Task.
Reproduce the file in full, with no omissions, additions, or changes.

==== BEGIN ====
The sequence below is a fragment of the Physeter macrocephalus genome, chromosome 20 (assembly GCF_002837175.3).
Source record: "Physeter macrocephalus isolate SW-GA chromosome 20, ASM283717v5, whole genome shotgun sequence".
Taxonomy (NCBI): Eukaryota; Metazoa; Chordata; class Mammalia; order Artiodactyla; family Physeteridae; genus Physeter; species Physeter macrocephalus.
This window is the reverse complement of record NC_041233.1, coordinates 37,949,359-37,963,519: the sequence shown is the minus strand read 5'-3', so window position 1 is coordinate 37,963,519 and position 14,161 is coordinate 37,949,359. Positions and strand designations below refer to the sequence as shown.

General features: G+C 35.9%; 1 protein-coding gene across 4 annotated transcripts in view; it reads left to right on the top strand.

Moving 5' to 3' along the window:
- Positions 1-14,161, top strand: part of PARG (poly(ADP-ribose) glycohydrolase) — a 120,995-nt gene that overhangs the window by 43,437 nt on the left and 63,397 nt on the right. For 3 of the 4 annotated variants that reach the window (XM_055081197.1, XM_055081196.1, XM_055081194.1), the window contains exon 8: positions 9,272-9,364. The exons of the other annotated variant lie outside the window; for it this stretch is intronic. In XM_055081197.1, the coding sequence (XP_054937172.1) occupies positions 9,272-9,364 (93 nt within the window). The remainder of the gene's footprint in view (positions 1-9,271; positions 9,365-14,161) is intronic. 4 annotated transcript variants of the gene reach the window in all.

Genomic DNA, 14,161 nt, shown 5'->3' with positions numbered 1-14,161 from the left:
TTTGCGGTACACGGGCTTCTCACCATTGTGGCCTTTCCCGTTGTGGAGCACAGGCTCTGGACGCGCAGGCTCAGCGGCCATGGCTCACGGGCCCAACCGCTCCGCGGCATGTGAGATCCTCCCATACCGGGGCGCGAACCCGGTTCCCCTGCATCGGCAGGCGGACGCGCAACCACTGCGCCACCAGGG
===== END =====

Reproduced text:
The sequence below is a fragment of the Physeter macrocephalus genome, chromosome 20 (assembly GCF_002837175.3).
Source record: "Physeter macrocephalus isolate SW-GA chromosome 20, ASM283717v5, whole genome shotgun sequence".
Taxonomy (NCBI): Eukaryota; Metazoa; Chordata; class Mammalia; order Artiodactyla; family Physeteridae; genus Physeter; species Physeter macrocephalus.
This window is the reverse complement of record NC_041233.1, coordinates 37,949,359-37,963,519: the sequence shown is the minus strand read 5'-3', so window position 1 is coordinate 37,963,519 and position 14,161 is coordinate 37,949,359. Positions and strand designations below refer to the sequence as shown.

General features: G+C 35.9%; 1 protein-coding gene across 4 annotated transcripts in view; it reads left to right on the top strand.

Moving 5' to 3' along the window:
- Positions 1-14,161, top strand: part of PARG (poly(ADP-ribose) glycohydrolase) — a 120,995-nt gene that overhangs the window by 43,437 nt on the left and 63,397 nt on the right. For 3 of the 4 annotated variants that reach the window (XM_055081197.1, XM_055081196.1, XM_055081194.1), the window contains exon 8: positions 9,272-9,364. The exons of the other annotated variant lie outside the window; for it this stretch is intronic. In XM_055081197.1, the coding sequence (XP_054937172.1) occupies positions 9,272-9,364 (93 nt within the window). The remainder of the gene's footprint in view (positions 1-9,271; positions 9,365-14,161) is intronic. 4 annotated transcript variants of the gene reach the window in all.

Genomic DNA, 14,161 nt, shown 5'->3' with positions numbered 1-14,161 from the left:
TTTGCGGTACACGGGCTTCTCACCATTGTGGCCTTTCCCGTTGTGGAGCACAGGCTCTGGACGCGCAGGCTCAGCGGCCATGGCTCACGGGCCCAACCGCTCCGCGGCATGTGAGATCCTCCCATACCGGGGCGCGAACCCGGTTCCCCTGCATCGGCAGGCGGACGCGCAACCACTGCGCCACCAGGG